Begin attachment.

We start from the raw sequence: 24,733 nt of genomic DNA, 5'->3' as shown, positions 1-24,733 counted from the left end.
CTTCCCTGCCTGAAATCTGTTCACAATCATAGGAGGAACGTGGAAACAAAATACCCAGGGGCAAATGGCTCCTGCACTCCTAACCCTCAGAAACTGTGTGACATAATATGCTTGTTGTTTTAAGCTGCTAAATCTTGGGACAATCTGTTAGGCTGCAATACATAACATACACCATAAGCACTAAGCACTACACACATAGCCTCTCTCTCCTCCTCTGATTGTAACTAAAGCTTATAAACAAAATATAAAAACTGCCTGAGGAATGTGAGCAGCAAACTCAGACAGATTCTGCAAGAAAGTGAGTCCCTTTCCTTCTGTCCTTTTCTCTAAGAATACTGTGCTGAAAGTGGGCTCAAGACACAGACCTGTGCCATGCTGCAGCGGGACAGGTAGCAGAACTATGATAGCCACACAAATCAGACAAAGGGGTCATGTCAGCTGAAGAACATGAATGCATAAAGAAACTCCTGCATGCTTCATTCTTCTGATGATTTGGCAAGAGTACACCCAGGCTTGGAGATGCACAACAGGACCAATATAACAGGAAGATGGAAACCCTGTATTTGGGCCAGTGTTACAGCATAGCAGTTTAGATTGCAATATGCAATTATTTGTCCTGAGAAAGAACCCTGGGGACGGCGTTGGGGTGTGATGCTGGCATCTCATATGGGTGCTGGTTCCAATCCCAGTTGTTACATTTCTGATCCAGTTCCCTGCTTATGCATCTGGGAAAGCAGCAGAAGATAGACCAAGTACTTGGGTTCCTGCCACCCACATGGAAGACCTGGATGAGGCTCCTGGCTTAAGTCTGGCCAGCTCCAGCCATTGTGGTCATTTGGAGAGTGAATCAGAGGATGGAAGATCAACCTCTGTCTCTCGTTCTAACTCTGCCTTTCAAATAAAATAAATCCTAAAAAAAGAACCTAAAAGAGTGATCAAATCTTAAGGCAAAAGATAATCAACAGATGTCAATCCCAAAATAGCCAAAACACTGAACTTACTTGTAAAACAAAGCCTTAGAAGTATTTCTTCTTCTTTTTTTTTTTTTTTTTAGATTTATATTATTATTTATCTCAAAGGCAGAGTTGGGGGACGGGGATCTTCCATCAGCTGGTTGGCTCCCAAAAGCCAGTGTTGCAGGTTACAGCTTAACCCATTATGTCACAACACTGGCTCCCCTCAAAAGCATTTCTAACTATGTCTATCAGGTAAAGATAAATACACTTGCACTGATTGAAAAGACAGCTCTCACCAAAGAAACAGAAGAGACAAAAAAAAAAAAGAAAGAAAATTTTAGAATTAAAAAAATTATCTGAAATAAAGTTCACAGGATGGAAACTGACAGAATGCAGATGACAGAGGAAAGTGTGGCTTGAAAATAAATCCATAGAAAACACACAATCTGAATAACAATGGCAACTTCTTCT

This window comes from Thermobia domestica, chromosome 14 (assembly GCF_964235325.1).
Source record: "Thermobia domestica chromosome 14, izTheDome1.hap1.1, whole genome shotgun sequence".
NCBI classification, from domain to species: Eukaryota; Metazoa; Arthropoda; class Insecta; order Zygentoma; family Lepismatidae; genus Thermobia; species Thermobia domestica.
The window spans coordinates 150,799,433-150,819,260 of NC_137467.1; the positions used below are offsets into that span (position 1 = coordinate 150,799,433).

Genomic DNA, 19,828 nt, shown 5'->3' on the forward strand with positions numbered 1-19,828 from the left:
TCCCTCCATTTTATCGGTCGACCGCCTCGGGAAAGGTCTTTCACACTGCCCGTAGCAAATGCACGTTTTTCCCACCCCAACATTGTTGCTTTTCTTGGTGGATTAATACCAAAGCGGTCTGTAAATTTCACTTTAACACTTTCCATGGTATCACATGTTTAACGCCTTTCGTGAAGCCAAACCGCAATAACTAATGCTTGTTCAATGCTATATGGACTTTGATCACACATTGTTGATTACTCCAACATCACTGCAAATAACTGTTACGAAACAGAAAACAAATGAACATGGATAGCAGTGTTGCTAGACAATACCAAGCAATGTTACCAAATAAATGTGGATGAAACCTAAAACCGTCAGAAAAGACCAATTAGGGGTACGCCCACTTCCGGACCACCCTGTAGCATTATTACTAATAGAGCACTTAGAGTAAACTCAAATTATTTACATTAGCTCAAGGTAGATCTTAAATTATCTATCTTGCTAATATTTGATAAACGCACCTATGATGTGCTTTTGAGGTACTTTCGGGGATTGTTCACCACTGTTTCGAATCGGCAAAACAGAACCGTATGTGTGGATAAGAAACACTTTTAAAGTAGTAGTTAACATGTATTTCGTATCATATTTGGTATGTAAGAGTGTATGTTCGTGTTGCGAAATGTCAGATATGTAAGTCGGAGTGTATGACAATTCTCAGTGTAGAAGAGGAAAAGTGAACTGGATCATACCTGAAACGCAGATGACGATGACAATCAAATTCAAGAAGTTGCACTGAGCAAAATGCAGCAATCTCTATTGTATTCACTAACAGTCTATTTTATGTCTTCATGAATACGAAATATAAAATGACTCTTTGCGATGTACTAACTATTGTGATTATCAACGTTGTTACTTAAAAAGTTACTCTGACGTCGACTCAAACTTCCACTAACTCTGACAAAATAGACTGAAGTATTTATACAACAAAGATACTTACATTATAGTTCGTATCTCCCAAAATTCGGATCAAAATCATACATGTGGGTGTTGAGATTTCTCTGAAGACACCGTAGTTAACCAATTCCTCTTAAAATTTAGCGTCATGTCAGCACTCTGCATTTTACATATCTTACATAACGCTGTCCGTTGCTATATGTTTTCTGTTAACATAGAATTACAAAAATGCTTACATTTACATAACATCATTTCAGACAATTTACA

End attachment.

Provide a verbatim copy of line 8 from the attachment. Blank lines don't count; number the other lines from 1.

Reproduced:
TCCCTCCATTTTATCGGTCGACCGCCTCGGGAAAGGTCTTTCACACTGCCCGTAGCAAATGCACGTTTTTCCCACCCCAACATTGTTGCTTTTCTTGGTGGATTAATACCAAAGCGGTCTGTAAATTTCACTTTAACACTTTCCATGGTATCACATGTTTAACGCCTTTCGTGAAGCCAAACCGCAATAACTAATGCTTGTTCAATGCTATATGGACTTTGATCACACATTGTTGATTACTCCAACATCACTGCAAATAACTGTTACGAAACAGAAAACAAATGAACATGGATAGCAGTGTTGCTAGACAATACCAAGCAATGTTACCAAATAAATGTGGATGAAACCTAAAACCGTCAGAAAAGACCAATTAGGGGTACGCCCACTTCCGGACCACCCTGTAGCATTATTACTAATAGAGCACTTAGAGTAAACTCAAATTATTTACATTAGCTCAAGGTAGATCTTAAATTATCTATCTTGCTAATATTTGATAAACGCACCTATGATGTGCTTTTGAGGTACTTTCGGGGATTGTTCACCACTGTTTCGAATCGGCAAAACAGAACCGTATGTGTGGATAAGAAACACTTTTAAAGTAGTAGTTAACATGTATTTCGTATCATATTTGGTATGTAAGAGTGTATGTTCGTGTTGCGAAATGTCAGATATGTAAGTCGGAGTGTATGACAATTCTCAGTGTAGAAGAGGAAAAGTGAACTGGATCATACCTGAAACGCAGATGACGATGACAATCAAATTCAAGAAGTTGCACTGAGCAAAATGCAGCAATCTCTATTGTATTCACTAACAGTCTATTTTATGTCTTCATGAATACGAAATATAAAATGACTCTTTGCGATGTACTAACTATTGTGATTATCAACGTTGTTACTTAAAAAGTTACTCTGACGTCGACTCAAACTTCCACTAACTCTGACAAAATAGACTGAAGTATTTATACAACAAAGATACTTACATTATAGTTCGTATCTCCCAAAATTCGGATCAAAATCATACATGTGGGTGTTGAGATTTCTCTGAAGACACCGTAGTTAACCAATTCCTCTTAAAATTTAGCGTCATGTCAGCACTCTGCATTTTACATATCTTACATAACGCTGTCCGTTGCTATATGTTTTCTGTTAACATAGAATTACAAAAATGCTTACATTTACATAACATCATTTCAGACAATTTACA